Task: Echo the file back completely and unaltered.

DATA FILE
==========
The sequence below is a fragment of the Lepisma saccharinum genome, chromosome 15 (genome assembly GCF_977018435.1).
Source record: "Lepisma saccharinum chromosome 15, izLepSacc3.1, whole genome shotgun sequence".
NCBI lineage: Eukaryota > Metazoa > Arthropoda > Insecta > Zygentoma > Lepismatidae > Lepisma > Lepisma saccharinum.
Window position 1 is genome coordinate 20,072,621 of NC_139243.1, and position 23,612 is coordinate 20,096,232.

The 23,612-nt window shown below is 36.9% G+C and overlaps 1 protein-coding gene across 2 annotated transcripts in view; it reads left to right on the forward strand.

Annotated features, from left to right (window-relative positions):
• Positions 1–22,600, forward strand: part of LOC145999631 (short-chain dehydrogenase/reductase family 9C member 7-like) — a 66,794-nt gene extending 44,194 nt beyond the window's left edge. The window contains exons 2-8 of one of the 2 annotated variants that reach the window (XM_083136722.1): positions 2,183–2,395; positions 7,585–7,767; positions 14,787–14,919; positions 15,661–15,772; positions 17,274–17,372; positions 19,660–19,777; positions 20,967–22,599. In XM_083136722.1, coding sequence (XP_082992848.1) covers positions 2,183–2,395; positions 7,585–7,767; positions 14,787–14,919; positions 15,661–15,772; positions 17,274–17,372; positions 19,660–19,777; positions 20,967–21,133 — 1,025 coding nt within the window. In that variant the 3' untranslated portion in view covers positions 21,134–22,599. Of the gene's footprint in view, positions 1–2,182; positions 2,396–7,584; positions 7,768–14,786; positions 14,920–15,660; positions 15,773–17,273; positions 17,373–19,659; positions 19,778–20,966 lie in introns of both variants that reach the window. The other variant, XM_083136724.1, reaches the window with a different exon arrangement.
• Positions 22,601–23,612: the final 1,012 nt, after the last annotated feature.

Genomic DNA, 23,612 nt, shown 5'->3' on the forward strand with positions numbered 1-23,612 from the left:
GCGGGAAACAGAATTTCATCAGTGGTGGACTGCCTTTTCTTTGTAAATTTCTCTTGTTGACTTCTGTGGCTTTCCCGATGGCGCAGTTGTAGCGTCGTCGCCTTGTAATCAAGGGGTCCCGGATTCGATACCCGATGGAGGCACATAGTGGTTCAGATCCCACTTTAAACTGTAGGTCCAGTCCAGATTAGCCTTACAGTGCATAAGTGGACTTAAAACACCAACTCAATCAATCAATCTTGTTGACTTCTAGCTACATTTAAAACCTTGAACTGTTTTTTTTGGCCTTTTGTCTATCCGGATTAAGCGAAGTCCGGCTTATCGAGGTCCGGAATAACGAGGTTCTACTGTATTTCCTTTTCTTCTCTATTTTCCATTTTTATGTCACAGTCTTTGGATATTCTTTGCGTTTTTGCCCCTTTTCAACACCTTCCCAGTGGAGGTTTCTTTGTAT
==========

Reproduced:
The sequence below is a fragment of the Lepisma saccharinum genome, chromosome 15 (genome assembly GCF_977018435.1).
Source record: "Lepisma saccharinum chromosome 15, izLepSacc3.1, whole genome shotgun sequence".
NCBI lineage: Eukaryota > Metazoa > Arthropoda > Insecta > Zygentoma > Lepismatidae > Lepisma > Lepisma saccharinum.
Window position 1 is genome coordinate 20,072,621 of NC_139243.1, and position 23,612 is coordinate 20,096,232.

The 23,612-nt window shown below is 36.9% G+C and overlaps 1 protein-coding gene across 2 annotated transcripts in view; it reads left to right on the forward strand.

Annotated features, from left to right (window-relative positions):
• Positions 1–22,600, forward strand: part of LOC145999631 (short-chain dehydrogenase/reductase family 9C member 7-like) — a 66,794-nt gene extending 44,194 nt beyond the window's left edge. The window contains exons 2-8 of one of the 2 annotated variants that reach the window (XM_083136722.1): positions 2,183–2,395; positions 7,585–7,767; positions 14,787–14,919; positions 15,661–15,772; positions 17,274–17,372; positions 19,660–19,777; positions 20,967–22,599. In XM_083136722.1, coding sequence (XP_082992848.1) covers positions 2,183–2,395; positions 7,585–7,767; positions 14,787–14,919; positions 15,661–15,772; positions 17,274–17,372; positions 19,660–19,777; positions 20,967–21,133 — 1,025 coding nt within the window. In that variant the 3' untranslated portion in view covers positions 21,134–22,599. Of the gene's footprint in view, positions 1–2,182; positions 2,396–7,584; positions 7,768–14,786; positions 14,920–15,660; positions 15,773–17,273; positions 17,373–19,659; positions 19,778–20,966 lie in introns of both variants that reach the window. The other variant, XM_083136724.1, reaches the window with a different exon arrangement.
• Positions 22,601–23,612: the final 1,012 nt, after the last annotated feature.

Genomic DNA, 23,612 nt, shown 5'->3' on the forward strand with positions numbered 1-23,612 from the left:
GCGGGAAACAGAATTTCATCAGTGGTGGACTGCCTTTTCTTTGTAAATTTCTCTTGTTGACTTCTGTGGCTTTCCCGATGGCGCAGTTGTAGCGTCGTCGCCTTGTAATCAAGGGGTCCCGGATTCGATACCCGATGGAGGCACATAGTGGTTCAGATCCCACTTTAAACTGTAGGTCCAGTCCAGATTAGCCTTACAGTGCATAAGTGGACTTAAAACACCAACTCAATCAATCAATCTTGTTGACTTCTAGCTACATTTAAAACCTTGAACTGTTTTTTTTGGCCTTTTGTCTATCCGGATTAAGCGAAGTCCGGCTTATCGAGGTCCGGAATAACGAGGTTCTACTGTATTTCCTTTTCTTCTCTATTTTCCATTTTTATGTCACAGTCTTTGGATATTCTTTGCGTTTTTGCCCCTTTTCAACACCTTCCCAGTGGAGGTTTCTTTGTAT